Santiago Aguirre, of Tlachinollan Human Rights Centre, with Lord Avebury and Susi Bascon and Ben Leather of PBI. By Ben LeatherOn 15 July 2010, in the House of Lords, Lord Brennan hosted the launch of the Bar Human Rights Committee’s (BHRC) new report on the protection of human rights defenders and the rule of law in the Mexican states of Guerrero and Oaxaca: PDF icon 1007BHRCMexicio_report_.pdf

The independent report encourages Mexico to do more to protect its human rights defenders and bring to justice those who commit abuses against them.

A packed room of MPs, Lords, high-profile members of the legal community and representatives of non-governmental organisations, listened intently to a summary of the report, which reflects the findings of a delegation of lawyers from the UK, the USA, Canada and Germany, who visited Mexico last December. Mexican human rights lawyer Santiago Aguirre (Tlachinollan Human Rights Centre) and PBI Mexico staff also shared their professional perspective of the situation on the ground.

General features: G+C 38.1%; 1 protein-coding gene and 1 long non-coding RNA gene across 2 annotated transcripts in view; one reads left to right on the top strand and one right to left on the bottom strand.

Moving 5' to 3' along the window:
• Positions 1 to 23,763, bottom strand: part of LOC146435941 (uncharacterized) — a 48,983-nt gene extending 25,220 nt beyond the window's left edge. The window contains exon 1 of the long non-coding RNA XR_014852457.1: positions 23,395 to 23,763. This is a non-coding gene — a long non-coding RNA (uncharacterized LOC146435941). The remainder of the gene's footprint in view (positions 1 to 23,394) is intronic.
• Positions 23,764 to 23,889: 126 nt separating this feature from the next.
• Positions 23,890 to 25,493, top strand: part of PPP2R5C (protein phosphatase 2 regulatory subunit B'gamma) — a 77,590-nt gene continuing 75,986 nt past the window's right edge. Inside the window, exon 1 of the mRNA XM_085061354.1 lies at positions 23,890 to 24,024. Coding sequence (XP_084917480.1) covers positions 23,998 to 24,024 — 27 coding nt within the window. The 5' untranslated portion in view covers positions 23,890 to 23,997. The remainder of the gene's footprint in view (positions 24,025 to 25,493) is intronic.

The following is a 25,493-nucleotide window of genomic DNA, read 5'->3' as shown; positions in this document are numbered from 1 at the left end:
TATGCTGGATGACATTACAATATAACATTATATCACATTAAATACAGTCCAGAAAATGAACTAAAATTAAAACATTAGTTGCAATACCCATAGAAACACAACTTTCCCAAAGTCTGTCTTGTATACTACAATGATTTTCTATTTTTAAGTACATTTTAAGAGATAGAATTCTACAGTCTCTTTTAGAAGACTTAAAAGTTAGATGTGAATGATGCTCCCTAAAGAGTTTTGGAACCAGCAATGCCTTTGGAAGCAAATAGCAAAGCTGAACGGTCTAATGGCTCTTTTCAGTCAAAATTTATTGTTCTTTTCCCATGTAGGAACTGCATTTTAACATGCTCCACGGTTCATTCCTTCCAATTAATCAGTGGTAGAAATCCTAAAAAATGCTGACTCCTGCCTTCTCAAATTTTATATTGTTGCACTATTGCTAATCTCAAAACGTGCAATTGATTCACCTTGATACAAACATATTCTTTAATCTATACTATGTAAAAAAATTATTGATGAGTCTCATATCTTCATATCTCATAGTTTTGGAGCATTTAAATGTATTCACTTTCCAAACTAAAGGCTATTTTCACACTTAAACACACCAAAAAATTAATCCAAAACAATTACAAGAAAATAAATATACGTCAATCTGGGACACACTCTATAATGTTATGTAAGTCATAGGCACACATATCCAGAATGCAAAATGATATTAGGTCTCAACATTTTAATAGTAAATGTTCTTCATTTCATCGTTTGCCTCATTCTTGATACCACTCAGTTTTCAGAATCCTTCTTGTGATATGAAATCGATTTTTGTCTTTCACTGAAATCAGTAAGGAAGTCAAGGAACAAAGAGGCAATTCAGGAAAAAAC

The BHRC report criticises the climate of impunity in which human rights abuses exist at the state and municipal level in Mexico, leading to a lack of trust and credibility in the justice system and undermining the efforts to address organised crime, insecurity and poverty.

It acknowledges that the use of the military in combating the narcotics trade has exposed the civilian population to an increased risk of serious human rights violations and impunity for military offenders, and urges Mexico to accept international recommendations and implement a legislative reform which would harmonise the Code of Military Justice with international standards and ensure that alleged abuses by the armed forces against civilians be taken out of military jurisdiction.

The report makes several recommendations, and highlights the importance that Mexico implements protective measures for at-risk human rights defenders, as recommended by the Inter American system. The delegates noted some commendable efforts by the Mexican Federal Government and the report encourages the prompt implementation of the 2008 public security and criminal justice reform programme.

Several of the human rights defenders PBI accompanies are mentioned in the report, such as Alba Cruz and Valentina Rosendo Cantú, as are regions, such as Ayutla de los Libres, where PBI has offices. The report also covers highlights the criminalisation (pdf 9.2mb) of human rights defenders. The BHRC hopes to launch a Spanish translation of the report later this year.

Download the BHRC report, <media 6770>Recalling the Rule of Law</media>